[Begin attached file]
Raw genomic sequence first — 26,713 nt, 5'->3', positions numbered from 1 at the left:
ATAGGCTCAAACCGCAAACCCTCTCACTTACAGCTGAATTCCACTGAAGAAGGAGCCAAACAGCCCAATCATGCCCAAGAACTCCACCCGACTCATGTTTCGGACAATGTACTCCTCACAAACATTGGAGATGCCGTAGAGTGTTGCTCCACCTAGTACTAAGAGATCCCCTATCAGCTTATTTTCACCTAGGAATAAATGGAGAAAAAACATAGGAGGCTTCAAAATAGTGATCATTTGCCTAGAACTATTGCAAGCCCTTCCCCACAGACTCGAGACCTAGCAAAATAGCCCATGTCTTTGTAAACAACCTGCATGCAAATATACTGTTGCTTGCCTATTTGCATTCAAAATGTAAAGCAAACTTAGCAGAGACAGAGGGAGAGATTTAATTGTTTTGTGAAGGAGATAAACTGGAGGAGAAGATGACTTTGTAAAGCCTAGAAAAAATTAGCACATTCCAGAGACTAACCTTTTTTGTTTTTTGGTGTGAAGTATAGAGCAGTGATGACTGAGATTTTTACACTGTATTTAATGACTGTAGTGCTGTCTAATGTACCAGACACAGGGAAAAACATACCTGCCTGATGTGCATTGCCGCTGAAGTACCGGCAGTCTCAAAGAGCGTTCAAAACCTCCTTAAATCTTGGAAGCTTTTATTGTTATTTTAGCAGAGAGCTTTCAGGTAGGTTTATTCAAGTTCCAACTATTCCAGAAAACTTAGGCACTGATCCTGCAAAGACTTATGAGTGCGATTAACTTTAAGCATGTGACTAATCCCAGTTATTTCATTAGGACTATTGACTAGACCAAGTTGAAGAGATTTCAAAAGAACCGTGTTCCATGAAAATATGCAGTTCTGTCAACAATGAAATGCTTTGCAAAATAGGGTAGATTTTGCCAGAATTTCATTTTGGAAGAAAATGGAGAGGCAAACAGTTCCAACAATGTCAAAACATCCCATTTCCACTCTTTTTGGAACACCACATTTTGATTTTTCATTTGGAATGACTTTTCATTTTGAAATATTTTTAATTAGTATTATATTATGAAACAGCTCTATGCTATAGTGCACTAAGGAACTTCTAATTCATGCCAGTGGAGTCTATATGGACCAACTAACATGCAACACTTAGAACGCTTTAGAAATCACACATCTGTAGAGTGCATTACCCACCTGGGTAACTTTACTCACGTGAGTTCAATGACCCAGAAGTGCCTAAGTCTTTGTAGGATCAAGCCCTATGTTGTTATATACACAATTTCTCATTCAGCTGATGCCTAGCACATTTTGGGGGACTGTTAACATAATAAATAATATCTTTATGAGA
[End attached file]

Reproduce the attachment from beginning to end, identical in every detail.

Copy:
Raw genomic sequence first — 26,713 nt, 5'->3', positions numbered from 1 at the left:
ATAGGCTCAAACCGCAAACCCTCTCACTTACAGCTGAATTCCACTGAAGAAGGAGCCAAACAGCCCAATCATGCCCAAGAACTCCACCCGACTCATGTTTCGGACAATGTACTCCTCACAAACATTGGAGATGCCGTAGAGTGTTGCTCCACCTAGTACTAAGAGATCCCCTATCAGCTTATTTTCACCTAGGAATAAATGGAGAAAAAACATAGGAGGCTTCAAAATAGTGATCATTTGCCTAGAACTATTGCAAGCCCTTCCCCACAGACTCGAGACCTAGCAAAATAGCCCATGTCTTTGTAAACAACCTGCATGCAAATATACTGTTGCTTGCCTATTTGCATTCAAAATGTAAAGCAAACTTAGCAGAGACAGAGGGAGAGATTTAATTGTTTTGTGAAGGAGATAAACTGGAGGAGAAGATGACTTTGTAAAGCCTAGAAAAAATTAGCACATTCCAGAGACTAACCTTTTTTGTTTTTTGGTGTGAAGTATAGAGCAGTGATGACTGAGATTTTTACACTGTATTTAATGACTGTAGTGCTGTCTAATGTACCAGACACAGGGAAAAACATACCTGCCTGATGTGCATTGCCGCTGAAGTACCGGCAGTCTCAAAGAGCGTTCAAAACCTCCTTAAATCTTGGAAGCTTTTATTGTTATTTTAGCAGAGAGCTTTCAGGTAGGTTTATTCAAGTTCCAACTATTCCAGAAAACTTAGGCACTGATCCTGCAAAGACTTATGAGTGCGATTAACTTTAAGCATGTGACTAATCCCAGTTATTTCATTAGGACTATTGACTAGACCAAGTTGAAGAGATTTCAAAAGAACCGTGTTCCATGAAAATATGCAGTTCTGTCAACAATGAAATGCTTTGCAAAATAGGGTAGATTTTGCCAGAATTTCATTTTGGAAGAAAATGGAGAGGCAAACAGTTCCAACAATGTCAAAACATCCCATTTCCACTCTTTTTGGAACACCACATTTTGATTTTTCATTTGGAATGACTTTTCATTTTGAAATATTTTTAATTAGTATTATATTATGAAACAGCTCTATGCTATAGTGCACTAAGGAACTTCTAATTCATGCCAGTGGAGTCTATATGGACCAACTAACATGCAACACTTAGAACGCTTTAGAAATCACACATCTGTAGAGTGCATTACCCACCTGGGTAACTTTACTCACGTGAGTTCAATGACCCAGAAGTGCCTAAGTCTTTGTAGGATCAAGCCCTATGTTGTTATATACACAATTTCTCATTCAGCTGATGCCTAGCACATTTTGGGGGACTGTTAACATAATAAATAATATCTTTATGAGA